I’ve been down on indie lately. The ‘us against them’ mentality that remains prevalent across the net lately can just do that.
But Indie as a publishing mechanism has been fraught with controversy and some interesting news only over the last week – and yesterday. Here are the links, should you not have caught up.
Continue reading “#IndieLife | Are you the GateKeeper? I’m the KeyMaster.”
In the previous six posts – I explored some of the prime identifiers for writing – whether we write for money, or perhaps sheer persistence against some staggeringly depressing odds for writing success. And why.
Those posts drill down into the age-old adage that “real writers” write in response to a calling that means we would write anyway, despite making no money or finding little success from the craft.
But there’s another level to it all.
Continue reading “#IndieLife: The Motivation to Write…Something”
Nowadays the sheer weight of all the other writers out there – and the fact we can see their presence via the must-have platform building – that gives us much more pressure to either follow our calling to write no matter the gruelling statistics, or to give up.
But we’re not giving up, are we?
There is something to be acknowledged with all the opinions (some of which I’ve quoted from in this series) that we write because we are called to write, and must write. Like a drug habit or bodily function.
But there’s more to it than that.
Continue reading “Is it Really a Calling to Write?”
Over my many years of writing, I’ve noticed changes (obviously) to why I’m writing. Although I admit that writing journal pages,for instance, isn’t something that makes me feel content in writing, I am aware of the catharsis that is found in putting thoughts from the past or the day down in paper.
Even if I dispose of them later on.
Continue reading “Writing to Right the World, or Yourself”
As Writers, many of us feel that we are truly aware of why we write. Some of us speak about our “Origins Story” – that point in time where we suddenly identified with being a writer. Some of us, like me, can go way back to early childhood with that origins story.
Continue reading “The Calling to Write, and Spotting It.”
The motivation to write is something that many of us feel. Millions of us, perhaps billions of us. As a writer I would guess that every time the subject is brought up publicly, you’ll have some relative, friend, work colleague or random stranger come up to you and talk about the book they have in them too (if only they had time, etc).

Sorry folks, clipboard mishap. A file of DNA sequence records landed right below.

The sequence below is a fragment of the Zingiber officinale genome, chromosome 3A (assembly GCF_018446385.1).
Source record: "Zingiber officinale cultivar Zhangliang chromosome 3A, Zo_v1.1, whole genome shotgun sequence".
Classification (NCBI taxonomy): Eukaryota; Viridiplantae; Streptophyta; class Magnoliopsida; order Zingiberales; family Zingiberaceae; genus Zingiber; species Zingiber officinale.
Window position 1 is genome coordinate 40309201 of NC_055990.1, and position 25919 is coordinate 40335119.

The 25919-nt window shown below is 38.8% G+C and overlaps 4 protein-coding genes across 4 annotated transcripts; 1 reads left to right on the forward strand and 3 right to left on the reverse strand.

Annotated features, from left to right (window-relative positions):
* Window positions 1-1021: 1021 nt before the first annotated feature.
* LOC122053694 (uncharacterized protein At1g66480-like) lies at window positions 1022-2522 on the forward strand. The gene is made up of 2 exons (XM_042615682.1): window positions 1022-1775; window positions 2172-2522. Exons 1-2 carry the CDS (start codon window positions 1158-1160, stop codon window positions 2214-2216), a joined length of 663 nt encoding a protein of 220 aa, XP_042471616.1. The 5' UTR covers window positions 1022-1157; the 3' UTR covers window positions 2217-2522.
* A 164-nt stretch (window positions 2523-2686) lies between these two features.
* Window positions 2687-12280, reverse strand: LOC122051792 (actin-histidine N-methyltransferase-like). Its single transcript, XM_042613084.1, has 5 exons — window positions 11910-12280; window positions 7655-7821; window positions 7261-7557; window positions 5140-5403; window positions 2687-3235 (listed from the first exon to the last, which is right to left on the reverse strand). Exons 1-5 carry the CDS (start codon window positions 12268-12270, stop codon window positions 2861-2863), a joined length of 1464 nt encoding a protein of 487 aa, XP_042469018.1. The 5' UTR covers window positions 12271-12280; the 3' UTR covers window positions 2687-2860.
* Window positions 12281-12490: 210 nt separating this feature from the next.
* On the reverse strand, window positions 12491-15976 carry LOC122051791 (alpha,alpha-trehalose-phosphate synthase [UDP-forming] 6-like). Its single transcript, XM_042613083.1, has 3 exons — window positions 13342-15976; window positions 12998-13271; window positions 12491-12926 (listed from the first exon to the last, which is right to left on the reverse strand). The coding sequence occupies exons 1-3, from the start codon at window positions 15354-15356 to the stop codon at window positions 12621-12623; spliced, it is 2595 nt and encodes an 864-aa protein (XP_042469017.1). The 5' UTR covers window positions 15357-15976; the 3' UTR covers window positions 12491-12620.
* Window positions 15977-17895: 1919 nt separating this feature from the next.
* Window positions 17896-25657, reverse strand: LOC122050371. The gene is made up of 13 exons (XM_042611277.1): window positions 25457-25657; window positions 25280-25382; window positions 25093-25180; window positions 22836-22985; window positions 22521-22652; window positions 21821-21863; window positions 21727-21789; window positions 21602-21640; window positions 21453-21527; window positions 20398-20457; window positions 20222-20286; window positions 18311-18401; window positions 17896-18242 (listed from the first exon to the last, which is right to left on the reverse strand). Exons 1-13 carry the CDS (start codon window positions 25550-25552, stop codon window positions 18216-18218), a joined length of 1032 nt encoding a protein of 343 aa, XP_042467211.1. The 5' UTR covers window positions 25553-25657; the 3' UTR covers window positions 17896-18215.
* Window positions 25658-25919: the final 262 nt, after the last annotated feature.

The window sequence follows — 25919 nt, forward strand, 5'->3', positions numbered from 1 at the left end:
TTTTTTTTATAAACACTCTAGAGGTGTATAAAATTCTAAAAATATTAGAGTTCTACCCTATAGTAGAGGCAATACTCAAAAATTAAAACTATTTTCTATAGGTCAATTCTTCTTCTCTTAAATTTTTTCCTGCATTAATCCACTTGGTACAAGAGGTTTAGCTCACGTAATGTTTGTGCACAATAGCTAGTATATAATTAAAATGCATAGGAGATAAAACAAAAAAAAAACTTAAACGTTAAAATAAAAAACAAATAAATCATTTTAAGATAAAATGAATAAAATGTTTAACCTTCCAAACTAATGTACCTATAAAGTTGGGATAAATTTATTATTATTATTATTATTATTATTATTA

For every writer out there actually writing something, imagine how many more people there must be who want to write, but don’t. (A good thing, too. Because the relationship should be one writer to many readers, not one writer to…somebody busy writing also…).
The dream to write is something undeniably in our human genes.
Continue reading “Writing for Story – It’s in the Genes”
So, we all agree. We write, because we love to write. But is love enough to feed us alone?
Possibly, for all the writers who write despite everything, who write for themselves alone,who journal or write that one book they had in them, and don’t worry about anything to do with eating, or success, or accolades.
And for the rest of us – despite the dismal odds, we continue.
Continue reading “Writing Against the Odds – Facing Reality and Writing Past It”
At a gut level, most writers know that we must write…just to write. And no other reason will support a long-term writing habit or career, or even a writing hobby.
In the depths of things, though–sometimes that love is tempered with issues, fights, and dare I say it, realism. One of those realisms – money.
Recently, several other writers have dealt with the subject in various ways. And for a little time, although understanding and agreeing with their viewpoints, I was also left confused about what I now see as a difference between that base level of a calling to write, and the working level of motivating factors for our writing.
Continue reading “#IWSG: Writing for Love or Money”
As I’ve spent a lot of time writing so far this month, I’ve found that writing flow gets easier and easier. It’s at that time,when sitting there, feeling energized by the actual process of tapping out words, forming sentences, paragraphs, whole pages – that’s the time when I remember why I write in the first place, and ponder why at other times it’s the most difficult thing to do in the world.
Lately there’s been a fair few posts, and portions of books dealing partially with this topic. Over the next week, I’m going to explore the same topic, sharing some quotes and my own thoughts. After the cut, please find the index to all the posts, as they build.
Continue reading “The Calling to Write vs The Motivation to Write Something”